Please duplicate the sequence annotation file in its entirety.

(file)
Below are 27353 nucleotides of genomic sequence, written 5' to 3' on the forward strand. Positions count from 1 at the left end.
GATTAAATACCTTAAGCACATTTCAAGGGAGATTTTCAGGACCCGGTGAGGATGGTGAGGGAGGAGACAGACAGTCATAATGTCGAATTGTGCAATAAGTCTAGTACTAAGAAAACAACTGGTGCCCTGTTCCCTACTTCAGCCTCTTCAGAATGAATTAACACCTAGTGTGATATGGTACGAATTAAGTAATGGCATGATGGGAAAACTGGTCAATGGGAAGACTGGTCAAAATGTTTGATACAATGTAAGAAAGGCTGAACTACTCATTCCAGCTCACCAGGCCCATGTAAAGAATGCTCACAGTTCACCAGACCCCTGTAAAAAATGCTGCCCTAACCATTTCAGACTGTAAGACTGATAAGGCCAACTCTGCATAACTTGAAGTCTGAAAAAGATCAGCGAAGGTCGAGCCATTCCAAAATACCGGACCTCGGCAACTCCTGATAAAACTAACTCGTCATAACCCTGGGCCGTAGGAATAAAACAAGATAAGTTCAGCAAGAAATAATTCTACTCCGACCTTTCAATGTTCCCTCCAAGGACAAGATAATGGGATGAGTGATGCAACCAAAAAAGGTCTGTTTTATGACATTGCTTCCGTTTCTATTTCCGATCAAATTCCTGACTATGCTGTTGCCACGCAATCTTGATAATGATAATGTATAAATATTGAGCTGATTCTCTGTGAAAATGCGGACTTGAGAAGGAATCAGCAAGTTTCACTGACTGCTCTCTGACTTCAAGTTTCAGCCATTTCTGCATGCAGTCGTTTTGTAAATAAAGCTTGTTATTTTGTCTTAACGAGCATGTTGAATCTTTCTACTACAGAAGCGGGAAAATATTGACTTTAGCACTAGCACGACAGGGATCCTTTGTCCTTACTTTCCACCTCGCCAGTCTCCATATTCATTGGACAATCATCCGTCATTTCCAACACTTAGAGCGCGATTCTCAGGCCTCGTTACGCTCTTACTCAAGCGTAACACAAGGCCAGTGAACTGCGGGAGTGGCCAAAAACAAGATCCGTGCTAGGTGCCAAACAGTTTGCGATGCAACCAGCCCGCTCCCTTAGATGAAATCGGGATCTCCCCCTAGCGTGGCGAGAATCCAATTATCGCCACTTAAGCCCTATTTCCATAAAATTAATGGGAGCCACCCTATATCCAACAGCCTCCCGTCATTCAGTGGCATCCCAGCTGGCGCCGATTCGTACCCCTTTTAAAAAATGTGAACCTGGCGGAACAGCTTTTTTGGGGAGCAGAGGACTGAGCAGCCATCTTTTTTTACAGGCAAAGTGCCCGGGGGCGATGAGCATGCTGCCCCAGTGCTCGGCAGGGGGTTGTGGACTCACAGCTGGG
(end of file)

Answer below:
Below are 27353 nucleotides of genomic sequence, written 5' to 3' on the forward strand. Positions count from 1 at the left end.
GATTAAATACCTTAAGCACATTTCAAGGGAGATTTTCAGGACCCGGTGAGGATGGTGAGGGAGGAGACAGACAGTCATAATGTCGAATTGTGCAATAAGTCTAGTACTAAGAAAACAACTGGTGCCCTGTTCCCTACTTCAGCCTCTTCAGAATGAATTAACACCTAGTGTGATATGGTACGAATTAAGTAATGGCATGATGGGAAAACTGGTCAATGGGAAGACTGGTCAAAATGTTTGATACAATGTAAGAAAGGCTGAACTACTCATTCCAGCTCACCAGGCCCATGTAAAGAATGCTCACAGTTCACCAGACCCCTGTAAAAAATGCTGCCCTAACCATTTCAGACTGTAAGACTGATAAGGCCAACTCTGCATAACTTGAAGTCTGAAAAAGATCAGCGAAGGTCGAGCCATTCCAAAATACCGGACCTCGGCAACTCCTGATAAAACTAACTCGTCATAACCCTGGGCCGTAGGAATAAAACAAGATAAGTTCAGCAAGAAATAATTCTACTCCGACCTTTCAATGTTCCCTCCAAGGACAAGATAATGGGATGAGTGATGCAACCAAAAAAGGTCTGTTTTATGACATTGCTTCCGTTTCTATTTCCGATCAAATTCCTGACTATGCTGTTGCCACGCAATCTTGATAATGATAATGTATAAATATTGAGCTGATTCTCTGTGAAAATGCGGACTTGAGAAGGAATCAGCAAGTTTCACTGACTGCTCTCTGACTTCAAGTTTCAGCCATTTCTGCATGCAGTCGTTTTGTAAATAAAGCTTGTTATTTTGTCTTAACGAGCATGTTGAATCTTTCTACTACAGAAGCGGGAAAATATTGACTTTAGCACTAGCACGACAGGGATCCTTTGTCCTTACTTTCCACCTCGCCAGTCTCCATATTCATTGGACAATCATCCGTCATTTCCAACACTTAGAGCGCGATTCTCAGGCCTCGTTACGCTCTTACTCAAGCGTAACACAAGGCCAGTGAACTGCGGGAGTGGCCAAAAACAAGATCCGTGCTAGGTGCCAAACAGTTTGCGATGCAACCAGCCCGCTCCCTTAGATGAAATCGGGATCTCCCCCTAGCGTGGCGAGAATCCAATTATCGCCACTTAAGCCCTATTTCCATAAAATTAATGGGAGCCACCCTATATCCAACAGCCTCCCGTCATTCAGTGGCATCCCAGCTGGCGCCGATTCGTACCCCTTTTAAAAAATGTGAACCTGGCGGAACAGCTTTTTTGGGGAGCAGAGGACTGAGCAGCCATCTTTTTTTACAGGCAAAGTGCCCGGGGGCGATGAGCATGCTGCCCCAGTGCTCGGCAGGGGGTTGTGGACTCACAGCTGGG